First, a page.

From horror to hope: How a 7-year old boy fought back forced begging in Bangladesh

Posted on December 6, 2012


Saeed Ahmed, Lisa Cohen and Sara Sidner,

“You cannot die! You cannot die!” the father mumbles to the bloodied, mutilated boy who lies unconscious on his lap.

His hands press down on the boy’s slashed-open stomach to keep the insides from spilling out. He sobs convulsively.

“Listen to me! You cannot die!” he repeats his morbid mantra. “If for nothing else, to exact justice.”

The two are on a rickshaw headed to a hospital in Dhaka. It’s not the most effective way to transport a dying child through the cramped, congested streets of the Bangladeshi capital. But it’s all that the impoverished father can afford.

Hours earlier, four men had surrounded the 7-year-old boy, bound his hands and feet and cracked open his head with a brick. They held him down and took a switchblade to his throat. They sliced his chest and belly in an upside down cross.

And in a final brutal act, they hacked him sideways, chopping off his penis and his right testicle.

“It’s amazing that he lived,” a doctor would later say. “I’m really surprised he didn’t bleed to death prior to getting to the hospital.”

This is the story of a boy who not only survived, but is now the key witness in a trial that has forced Bangladesh to confront the cruel but overlooked practice of forced begging.

It is also the story of strangers, half a world away, who set out to show the boy that good exists in equal measure as evil — and who set off a chain reaction of kindness to make him whole again.

For his safety, CNN has chosen to withhold the boy’s real name.

For his resiliency, we will call him “Okkhoy” — the Bengali word for “unbreakable.”

It is now almost two years later. Deep scars still crisscross Okkhoy’s frail body.

He is afraid to go out after dark. When sleep finally comes, he wakes up screaming. “Hush, hush,” his father — whom we are calling “Abed” — reassures him. “As long as I’m here, the devil cannot get to you again.”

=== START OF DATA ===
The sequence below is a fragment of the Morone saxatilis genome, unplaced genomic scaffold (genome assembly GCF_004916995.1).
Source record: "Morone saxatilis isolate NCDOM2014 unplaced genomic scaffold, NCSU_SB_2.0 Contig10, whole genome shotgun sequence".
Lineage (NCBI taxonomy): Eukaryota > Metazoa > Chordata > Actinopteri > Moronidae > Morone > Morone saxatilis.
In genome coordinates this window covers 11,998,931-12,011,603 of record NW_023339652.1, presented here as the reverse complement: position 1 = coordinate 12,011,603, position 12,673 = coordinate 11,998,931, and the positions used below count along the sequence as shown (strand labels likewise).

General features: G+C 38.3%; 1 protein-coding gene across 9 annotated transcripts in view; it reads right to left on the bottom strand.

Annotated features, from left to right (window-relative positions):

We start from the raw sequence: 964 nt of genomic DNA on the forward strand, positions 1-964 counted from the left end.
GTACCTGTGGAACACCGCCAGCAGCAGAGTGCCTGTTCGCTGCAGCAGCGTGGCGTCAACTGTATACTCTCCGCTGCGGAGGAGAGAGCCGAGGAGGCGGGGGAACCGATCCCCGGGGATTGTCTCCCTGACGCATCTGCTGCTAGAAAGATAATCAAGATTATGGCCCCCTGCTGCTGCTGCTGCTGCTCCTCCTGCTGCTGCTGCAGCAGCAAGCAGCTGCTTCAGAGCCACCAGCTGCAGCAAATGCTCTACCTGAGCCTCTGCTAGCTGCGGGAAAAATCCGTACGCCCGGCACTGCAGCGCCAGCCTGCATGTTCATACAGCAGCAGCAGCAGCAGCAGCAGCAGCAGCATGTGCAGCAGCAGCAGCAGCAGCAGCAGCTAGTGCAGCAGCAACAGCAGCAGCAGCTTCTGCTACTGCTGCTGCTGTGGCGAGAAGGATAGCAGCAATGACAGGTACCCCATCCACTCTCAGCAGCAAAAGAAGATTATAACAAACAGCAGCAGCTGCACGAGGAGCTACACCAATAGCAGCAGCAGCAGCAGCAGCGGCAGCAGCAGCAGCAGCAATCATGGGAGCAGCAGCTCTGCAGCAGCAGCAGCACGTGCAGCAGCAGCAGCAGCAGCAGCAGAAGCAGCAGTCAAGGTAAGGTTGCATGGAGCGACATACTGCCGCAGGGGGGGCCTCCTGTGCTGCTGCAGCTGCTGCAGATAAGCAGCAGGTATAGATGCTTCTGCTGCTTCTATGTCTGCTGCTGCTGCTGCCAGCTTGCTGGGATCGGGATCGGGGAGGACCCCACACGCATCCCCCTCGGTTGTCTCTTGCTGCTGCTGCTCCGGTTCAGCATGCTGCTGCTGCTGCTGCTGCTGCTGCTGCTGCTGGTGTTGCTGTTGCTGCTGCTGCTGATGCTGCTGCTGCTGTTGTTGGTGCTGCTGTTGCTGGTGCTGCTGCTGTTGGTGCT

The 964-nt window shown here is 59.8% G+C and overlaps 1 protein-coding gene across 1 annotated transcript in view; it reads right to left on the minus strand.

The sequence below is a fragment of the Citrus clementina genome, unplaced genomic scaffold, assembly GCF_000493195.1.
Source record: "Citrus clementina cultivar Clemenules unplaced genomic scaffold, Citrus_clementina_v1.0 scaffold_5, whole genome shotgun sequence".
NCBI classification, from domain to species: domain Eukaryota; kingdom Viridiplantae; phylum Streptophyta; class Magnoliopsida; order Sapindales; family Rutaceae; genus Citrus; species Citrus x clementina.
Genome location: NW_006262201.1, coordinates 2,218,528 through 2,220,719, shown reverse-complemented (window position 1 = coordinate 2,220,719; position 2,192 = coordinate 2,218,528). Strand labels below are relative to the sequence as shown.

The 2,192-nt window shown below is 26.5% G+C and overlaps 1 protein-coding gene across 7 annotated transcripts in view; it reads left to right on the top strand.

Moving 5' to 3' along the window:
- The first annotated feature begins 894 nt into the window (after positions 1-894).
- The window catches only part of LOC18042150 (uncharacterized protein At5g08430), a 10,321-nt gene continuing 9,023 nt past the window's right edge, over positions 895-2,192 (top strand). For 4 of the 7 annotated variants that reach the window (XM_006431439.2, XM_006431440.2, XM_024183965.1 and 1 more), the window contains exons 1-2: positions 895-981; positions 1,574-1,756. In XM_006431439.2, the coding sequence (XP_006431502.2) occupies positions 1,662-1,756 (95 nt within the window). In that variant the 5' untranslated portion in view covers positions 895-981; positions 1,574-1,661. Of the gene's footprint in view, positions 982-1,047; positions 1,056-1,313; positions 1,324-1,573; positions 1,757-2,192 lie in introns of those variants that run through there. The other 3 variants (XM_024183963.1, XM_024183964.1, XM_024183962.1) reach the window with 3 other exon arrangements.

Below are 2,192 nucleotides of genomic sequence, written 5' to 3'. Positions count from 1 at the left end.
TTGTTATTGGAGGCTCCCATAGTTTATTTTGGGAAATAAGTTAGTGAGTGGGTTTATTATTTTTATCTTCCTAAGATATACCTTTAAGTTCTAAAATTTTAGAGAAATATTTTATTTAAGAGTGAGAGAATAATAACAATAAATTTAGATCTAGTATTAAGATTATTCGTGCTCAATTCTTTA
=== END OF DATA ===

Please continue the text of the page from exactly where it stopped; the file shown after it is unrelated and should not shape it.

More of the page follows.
The attack took place in late 2010, just a few days before the Muslim festival of Eid. Three area kids lured Okkhoy out of his home with the promise of a popsicle.

“They kept insisting that I go down to this one area,” Okkhoy recounts. “I kept saying, ‘Why?'”

His suspicions aroused, Okkhoy says he set off for home when a group of neighborhood men grabbed him and pulled him into an alley.

“They tied me up and told me they’d force me to beg,” he says. “I told them, ‘I know each and every one of you. And I’m going to tell my father.'”

That’s when one of the men grabbed a brick and struck him across the head, he says.

He fell to the ground and, mercifully, lost consciousness. Because what followed was even worse — an act that authorities dubbed “pure evil.”

“This little child who has his whole future ahead of him, they all but killed him,” says Mohammed Sohail, a commander with Bangladesh’s elite anti-crime unit, the Rapid Action Battalion. “They thought he was gone. Dead.”

The attackers left Okkhoy by the side of a warehouse, intending to come back later and dump him in the river.

His mother, who had gone looking for her missing child, found him.

“I barely recognized him; he was so stained with blood,” she remembers.

With every ounce of energy she could muster, the hysterical mother carried Okkhoy’s limp body to the side of the main road. “Who killed my baby? Who killed my baby?” she wailed.

Abed, alerted by a neighbor, rushed to the scene — and the gory sight.

“It felt like the sky fell on me,” he says. “As a father, there is no greater pain in the world than knowing that you could not protect your child.”

Okkhoy spent three months in a Dhaka hospital, where doctors stitched up his wounds. But they were unable to do much to repair the severed organ. [Please click here to read the remainder of the story.]


Posted in: Ethics & Morals